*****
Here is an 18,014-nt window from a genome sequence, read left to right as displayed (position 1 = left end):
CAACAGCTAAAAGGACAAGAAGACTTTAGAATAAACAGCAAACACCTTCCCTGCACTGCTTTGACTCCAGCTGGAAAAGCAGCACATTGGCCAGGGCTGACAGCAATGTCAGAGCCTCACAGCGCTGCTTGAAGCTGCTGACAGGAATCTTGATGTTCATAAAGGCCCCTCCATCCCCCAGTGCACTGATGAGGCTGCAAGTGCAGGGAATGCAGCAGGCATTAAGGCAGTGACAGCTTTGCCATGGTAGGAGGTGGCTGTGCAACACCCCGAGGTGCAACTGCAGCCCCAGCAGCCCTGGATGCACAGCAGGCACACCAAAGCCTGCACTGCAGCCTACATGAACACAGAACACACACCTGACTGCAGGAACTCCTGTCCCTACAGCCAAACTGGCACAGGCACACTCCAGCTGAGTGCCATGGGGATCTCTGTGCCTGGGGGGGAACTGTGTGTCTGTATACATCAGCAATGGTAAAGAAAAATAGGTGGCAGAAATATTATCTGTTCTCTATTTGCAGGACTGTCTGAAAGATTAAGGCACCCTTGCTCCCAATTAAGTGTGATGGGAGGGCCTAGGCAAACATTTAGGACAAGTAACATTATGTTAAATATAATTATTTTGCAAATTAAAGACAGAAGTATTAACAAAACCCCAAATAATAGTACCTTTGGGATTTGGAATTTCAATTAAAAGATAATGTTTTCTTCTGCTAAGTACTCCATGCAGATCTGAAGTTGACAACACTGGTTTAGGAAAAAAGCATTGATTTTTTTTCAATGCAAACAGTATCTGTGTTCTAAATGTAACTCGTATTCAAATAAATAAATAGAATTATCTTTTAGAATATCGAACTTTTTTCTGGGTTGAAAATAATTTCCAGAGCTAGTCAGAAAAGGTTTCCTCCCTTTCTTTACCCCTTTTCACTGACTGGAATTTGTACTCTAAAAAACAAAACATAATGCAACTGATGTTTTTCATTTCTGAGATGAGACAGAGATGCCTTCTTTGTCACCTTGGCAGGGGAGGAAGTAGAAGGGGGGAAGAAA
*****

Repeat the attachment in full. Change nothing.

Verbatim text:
Here is an 18,014-nt window from a genome sequence, read left to right as displayed (position 1 = left end):
CAACAGCTAAAAGGACAAGAAGACTTTAGAATAAACAGCAAACACCTTCCCTGCACTGCTTTGACTCCAGCTGGAAAAGCAGCACATTGGCCAGGGCTGACAGCAATGTCAGAGCCTCACAGCGCTGCTTGAAGCTGCTGACAGGAATCTTGATGTTCATAAAGGCCCCTCCATCCCCCAGTGCACTGATGAGGCTGCAAGTGCAGGGAATGCAGCAGGCATTAAGGCAGTGACAGCTTTGCCATGGTAGGAGGTGGCTGTGCAACACCCCGAGGTGCAACTGCAGCCCCAGCAGCCCTGGATGCACAGCAGGCACACCAAAGCCTGCACTGCAGCCTACATGAACACAGAACACACACCTGACTGCAGGAACTCCTGTCCCTACAGCCAAACTGGCACAGGCACACTCCAGCTGAGTGCCATGGGGATCTCTGTGCCTGGGGGGGAACTGTGTGTCTGTATACATCAGCAATGGTAAAGAAAAATAGGTGGCAGAAATATTATCTGTTCTCTATTTGCAGGACTGTCTGAAAGATTAAGGCACCCTTGCTCCCAATTAAGTGTGATGGGAGGGCCTAGGCAAACATTTAGGACAAGTAACATTATGTTAAATATAATTATTTTGCAAATTAAAGACAGAAGTATTAACAAAACCCCAAATAATAGTACCTTTGGGATTTGGAATTTCAATTAAAAGATAATGTTTTCTTCTGCTAAGTACTCCATGCAGATCTGAAGTTGACAACACTGGTTTAGGAAAAAAGCATTGATTTTTTTTCAATGCAAACAGTATCTGTGTTCTAAATGTAACTCGTATTCAAATAAATAAATAGAATTATCTTTTAGAATATCGAACTTTTTTCTGGGTTGAAAATAATTTCCAGAGCTAGTCAGAAAAGGTTTCCTCCCTTTCTTTACCCCTTTTCACTGACTGGAATTTGTACTCTAAAAAACAAAACATAATGCAACTGATGTTTTTCATTTCTGAGATGAGACAGAGATGCCTTCTTTGTCACCTTGGCAGGGGAGGAAGTAGAAGGGGGGAAGAAA